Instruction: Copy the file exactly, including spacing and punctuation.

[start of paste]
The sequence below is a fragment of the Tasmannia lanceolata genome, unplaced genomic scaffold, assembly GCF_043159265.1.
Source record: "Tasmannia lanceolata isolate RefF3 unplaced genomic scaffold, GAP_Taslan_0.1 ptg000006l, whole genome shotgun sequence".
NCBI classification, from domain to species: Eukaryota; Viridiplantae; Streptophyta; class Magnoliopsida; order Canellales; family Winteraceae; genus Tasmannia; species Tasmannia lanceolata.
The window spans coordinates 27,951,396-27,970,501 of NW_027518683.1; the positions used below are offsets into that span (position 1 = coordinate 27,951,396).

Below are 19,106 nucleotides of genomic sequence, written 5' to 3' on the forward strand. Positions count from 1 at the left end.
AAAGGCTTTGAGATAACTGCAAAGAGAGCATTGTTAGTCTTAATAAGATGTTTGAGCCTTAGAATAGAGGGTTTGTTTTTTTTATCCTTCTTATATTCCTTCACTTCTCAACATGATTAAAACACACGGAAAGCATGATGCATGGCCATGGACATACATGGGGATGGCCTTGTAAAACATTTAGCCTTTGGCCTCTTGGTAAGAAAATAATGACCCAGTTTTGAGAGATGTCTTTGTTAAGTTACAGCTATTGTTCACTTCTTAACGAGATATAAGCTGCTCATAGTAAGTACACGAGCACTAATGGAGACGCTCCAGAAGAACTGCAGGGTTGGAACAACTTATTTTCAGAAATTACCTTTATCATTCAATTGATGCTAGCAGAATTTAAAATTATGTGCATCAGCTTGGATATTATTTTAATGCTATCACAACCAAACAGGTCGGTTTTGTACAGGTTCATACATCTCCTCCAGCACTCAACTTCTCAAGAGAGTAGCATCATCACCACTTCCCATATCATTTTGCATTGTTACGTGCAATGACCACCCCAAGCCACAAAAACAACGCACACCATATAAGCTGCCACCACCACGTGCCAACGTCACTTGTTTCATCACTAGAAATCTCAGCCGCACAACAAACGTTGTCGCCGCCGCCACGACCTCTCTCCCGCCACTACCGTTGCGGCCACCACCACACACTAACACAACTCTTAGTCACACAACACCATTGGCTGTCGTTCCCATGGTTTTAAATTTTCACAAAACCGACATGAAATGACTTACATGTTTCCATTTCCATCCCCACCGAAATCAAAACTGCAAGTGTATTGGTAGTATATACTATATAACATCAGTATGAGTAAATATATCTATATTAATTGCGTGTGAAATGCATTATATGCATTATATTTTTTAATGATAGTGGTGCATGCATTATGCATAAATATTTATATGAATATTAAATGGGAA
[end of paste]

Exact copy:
The sequence below is a fragment of the Tasmannia lanceolata genome, unplaced genomic scaffold, assembly GCF_043159265.1.
Source record: "Tasmannia lanceolata isolate RefF3 unplaced genomic scaffold, GAP_Taslan_0.1 ptg000006l, whole genome shotgun sequence".
NCBI classification, from domain to species: Eukaryota; Viridiplantae; Streptophyta; class Magnoliopsida; order Canellales; family Winteraceae; genus Tasmannia; species Tasmannia lanceolata.
The window spans coordinates 27,951,396-27,970,501 of NW_027518683.1; the positions used below are offsets into that span (position 1 = coordinate 27,951,396).

Below are 19,106 nucleotides of genomic sequence, written 5' to 3' on the forward strand. Positions count from 1 at the left end.
AAAGGCTTTGAGATAACTGCAAAGAGAGCATTGTTAGTCTTAATAAGATGTTTGAGCCTTAGAATAGAGGGTTTGTTTTTTTTATCCTTCTTATATTCCTTCACTTCTCAACATGATTAAAACACACGGAAAGCATGATGCATGGCCATGGACATACATGGGGATGGCCTTGTAAAACATTTAGCCTTTGGCCTCTTGGTAAGAAAATAATGACCCAGTTTTGAGAGATGTCTTTGTTAAGTTACAGCTATTGTTCACTTCTTAACGAGATATAAGCTGCTCATAGTAAGTACACGAGCACTAATGGAGACGCTCCAGAAGAACTGCAGGGTTGGAACAACTTATTTTCAGAAATTACCTTTATCATTCAATTGATGCTAGCAGAATTTAAAATTATGTGCATCAGCTTGGATATTATTTTAATGCTATCACAACCAAACAGGTCGGTTTTGTACAGGTTCATACATCTCCTCCAGCACTCAACTTCTCAAGAGAGTAGCATCATCACCACTTCCCATATCATTTTGCATTGTTACGTGCAATGACCACCCCAAGCCACAAAAACAACGCACACCATATAAGCTGCCACCACCACGTGCCAACGTCACTTGTTTCATCACTAGAAATCTCAGCCGCACAACAAACGTTGTCGCCGCCGCCACGACCTCTCTCCCGCCACTACCGTTGCGGCCACCACCACACACTAACACAACTCTTAGTCACACAACACCATTGGCTGTCGTTCCCATGGTTTTAAATTTTCACAAAACCGACATGAAATGACTTACATGTTTCCATTTCCATCCCCACCGAAATCAAAACTGCAAGTGTATTGGTAGTATATACTATATAACATCAGTATGAGTAAATATATCTATATTAATTGCGTGTGAAATGCATTATATGCATTATATTTTTTAATGATAGTGGTGCATGCATTATGCATAAATATTTATATGAATATTAAATGGGAA